My friend Michelle, who spoke Italian better than I did, accompanied me to the ER. A grave opthalmologist looked at my right carefully. She translated: “I think, he said, “You may have a problem with your optic nerve. But I don’t have the equipment here to do the necessary tests.”

That’s when I turned to Pina. She made an appointment for later that with an opthalmologist named Doctor De Arcangelis who had the right medical equipment.

The intervening days were excruciating. I could hardly see out of my right eye. A black cloud had engulfed it. My eyes struggled to work together — I tripped on Rome’s ancient cobblestones, missed the lock of my door with my key. In the mornings, when I tried to line my eyes, I found myself with a mess on my face. Few of the Fellows at the Academy interacted with me. My invisible disability was confusing. Aside from Michelle, only one or two other people spoke to me regularly, checked in on me, made sure I emerged from my pool of depression for long enough to eat.

Pina accompanied me to the doctor that week for the next round of tests. We spent most of that cold winter evening in Rome in a waiting room filled with patients and their families. She laughed when I observed this. “Italians never go alone to see the doctor,” she said, “they always bring family.”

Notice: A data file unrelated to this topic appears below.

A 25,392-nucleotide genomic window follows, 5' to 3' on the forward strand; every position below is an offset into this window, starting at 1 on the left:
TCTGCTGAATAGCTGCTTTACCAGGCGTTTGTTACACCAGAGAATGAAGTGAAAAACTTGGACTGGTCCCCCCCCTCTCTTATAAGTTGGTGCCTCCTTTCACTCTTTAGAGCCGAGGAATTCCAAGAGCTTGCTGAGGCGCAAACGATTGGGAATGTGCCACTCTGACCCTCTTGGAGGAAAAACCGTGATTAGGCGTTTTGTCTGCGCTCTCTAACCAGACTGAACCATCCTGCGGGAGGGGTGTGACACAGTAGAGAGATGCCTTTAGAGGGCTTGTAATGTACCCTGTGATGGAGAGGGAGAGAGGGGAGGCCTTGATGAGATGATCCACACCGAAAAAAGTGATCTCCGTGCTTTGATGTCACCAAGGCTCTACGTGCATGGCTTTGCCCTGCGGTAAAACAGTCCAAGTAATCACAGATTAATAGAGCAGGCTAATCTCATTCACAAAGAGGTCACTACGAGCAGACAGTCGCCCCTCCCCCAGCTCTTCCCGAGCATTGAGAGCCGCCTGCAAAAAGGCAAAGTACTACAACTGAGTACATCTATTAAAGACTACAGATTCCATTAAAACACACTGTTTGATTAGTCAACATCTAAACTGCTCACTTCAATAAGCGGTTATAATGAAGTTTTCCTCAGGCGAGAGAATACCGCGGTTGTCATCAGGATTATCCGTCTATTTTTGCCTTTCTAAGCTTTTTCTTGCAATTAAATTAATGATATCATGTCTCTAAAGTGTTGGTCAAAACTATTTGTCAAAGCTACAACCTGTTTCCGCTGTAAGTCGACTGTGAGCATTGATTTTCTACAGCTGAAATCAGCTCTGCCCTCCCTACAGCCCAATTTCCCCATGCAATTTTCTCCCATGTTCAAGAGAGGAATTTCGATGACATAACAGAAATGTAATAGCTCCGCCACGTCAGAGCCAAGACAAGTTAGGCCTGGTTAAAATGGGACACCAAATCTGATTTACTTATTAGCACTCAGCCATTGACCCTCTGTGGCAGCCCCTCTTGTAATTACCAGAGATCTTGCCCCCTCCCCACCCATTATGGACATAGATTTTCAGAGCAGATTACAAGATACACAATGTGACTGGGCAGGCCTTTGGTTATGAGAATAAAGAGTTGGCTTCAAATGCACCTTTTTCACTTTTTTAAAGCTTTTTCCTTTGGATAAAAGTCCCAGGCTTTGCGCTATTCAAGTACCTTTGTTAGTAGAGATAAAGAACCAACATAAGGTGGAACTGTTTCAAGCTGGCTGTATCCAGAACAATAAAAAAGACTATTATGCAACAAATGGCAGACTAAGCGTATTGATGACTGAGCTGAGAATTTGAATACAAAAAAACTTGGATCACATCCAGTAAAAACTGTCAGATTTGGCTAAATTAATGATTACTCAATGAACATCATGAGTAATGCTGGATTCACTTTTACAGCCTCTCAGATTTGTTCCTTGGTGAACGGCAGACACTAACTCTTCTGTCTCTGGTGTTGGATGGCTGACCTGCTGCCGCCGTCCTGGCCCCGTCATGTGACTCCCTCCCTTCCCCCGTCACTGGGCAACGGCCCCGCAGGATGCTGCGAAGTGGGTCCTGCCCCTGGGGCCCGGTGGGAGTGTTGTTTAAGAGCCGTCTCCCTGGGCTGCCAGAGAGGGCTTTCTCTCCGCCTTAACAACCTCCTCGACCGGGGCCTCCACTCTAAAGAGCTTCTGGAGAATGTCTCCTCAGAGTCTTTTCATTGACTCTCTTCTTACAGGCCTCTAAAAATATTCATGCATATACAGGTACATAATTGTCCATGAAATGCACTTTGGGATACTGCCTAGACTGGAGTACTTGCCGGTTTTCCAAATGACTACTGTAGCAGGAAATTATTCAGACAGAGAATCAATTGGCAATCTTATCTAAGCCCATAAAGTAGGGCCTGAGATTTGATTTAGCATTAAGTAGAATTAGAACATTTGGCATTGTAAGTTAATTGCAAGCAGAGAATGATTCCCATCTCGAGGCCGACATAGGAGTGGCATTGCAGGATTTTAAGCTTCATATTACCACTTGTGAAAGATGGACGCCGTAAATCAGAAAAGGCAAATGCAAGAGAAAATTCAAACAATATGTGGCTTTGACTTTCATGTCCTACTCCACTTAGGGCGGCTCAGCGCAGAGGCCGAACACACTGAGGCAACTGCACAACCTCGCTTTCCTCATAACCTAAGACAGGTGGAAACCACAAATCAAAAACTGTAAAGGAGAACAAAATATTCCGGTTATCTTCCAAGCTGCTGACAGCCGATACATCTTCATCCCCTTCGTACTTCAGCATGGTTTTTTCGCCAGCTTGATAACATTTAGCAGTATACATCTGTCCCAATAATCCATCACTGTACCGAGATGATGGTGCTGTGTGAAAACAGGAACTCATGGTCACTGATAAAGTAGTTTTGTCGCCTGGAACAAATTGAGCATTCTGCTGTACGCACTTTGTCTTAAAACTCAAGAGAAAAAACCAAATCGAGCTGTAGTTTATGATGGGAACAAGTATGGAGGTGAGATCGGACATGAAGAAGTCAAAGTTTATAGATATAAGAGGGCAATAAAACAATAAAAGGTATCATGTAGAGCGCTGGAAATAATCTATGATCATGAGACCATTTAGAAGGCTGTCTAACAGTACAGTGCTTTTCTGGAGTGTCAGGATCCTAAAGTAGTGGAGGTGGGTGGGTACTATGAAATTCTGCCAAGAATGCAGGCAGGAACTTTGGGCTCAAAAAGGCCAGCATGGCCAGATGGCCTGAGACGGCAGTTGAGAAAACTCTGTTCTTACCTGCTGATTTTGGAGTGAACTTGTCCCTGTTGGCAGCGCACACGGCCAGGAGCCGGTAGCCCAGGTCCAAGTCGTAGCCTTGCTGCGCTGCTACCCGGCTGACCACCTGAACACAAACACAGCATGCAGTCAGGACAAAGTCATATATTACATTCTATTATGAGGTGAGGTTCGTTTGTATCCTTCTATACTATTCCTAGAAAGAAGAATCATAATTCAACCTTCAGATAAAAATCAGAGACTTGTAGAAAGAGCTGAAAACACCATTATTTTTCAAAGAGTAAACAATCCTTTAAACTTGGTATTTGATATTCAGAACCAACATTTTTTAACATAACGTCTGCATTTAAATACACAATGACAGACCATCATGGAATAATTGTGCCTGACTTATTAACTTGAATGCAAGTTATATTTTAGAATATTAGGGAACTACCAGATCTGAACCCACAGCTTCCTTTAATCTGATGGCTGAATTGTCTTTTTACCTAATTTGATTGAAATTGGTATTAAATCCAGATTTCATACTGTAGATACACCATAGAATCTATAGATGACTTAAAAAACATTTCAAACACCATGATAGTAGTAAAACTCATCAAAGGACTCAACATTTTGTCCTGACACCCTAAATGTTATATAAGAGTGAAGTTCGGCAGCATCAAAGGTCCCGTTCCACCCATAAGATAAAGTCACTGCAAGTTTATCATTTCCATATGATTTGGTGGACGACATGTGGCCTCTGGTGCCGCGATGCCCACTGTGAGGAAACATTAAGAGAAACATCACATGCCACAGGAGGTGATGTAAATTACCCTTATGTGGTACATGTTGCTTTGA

When the new tests also suggested a problem with my optic nerve, she reminded me not to waste my energy on panicking. “Let’s see what the doctor recommends.” Doctor De Arcangelis spoke to Pina who translated for me: he recommended an MRI, but added we didn’t need to hurry.

My family thought otherwise. Upon hearing my news, my mother spoke to an optometrist she knew, who recommended I get an MRI immediately. When I heard the urgency in her voice, I was terrified, and I called my brother, who’s a doctor, to explain. “No one wants to scare you,” he said, “But I think you need to know: they’re worried you may have a brain tumor.”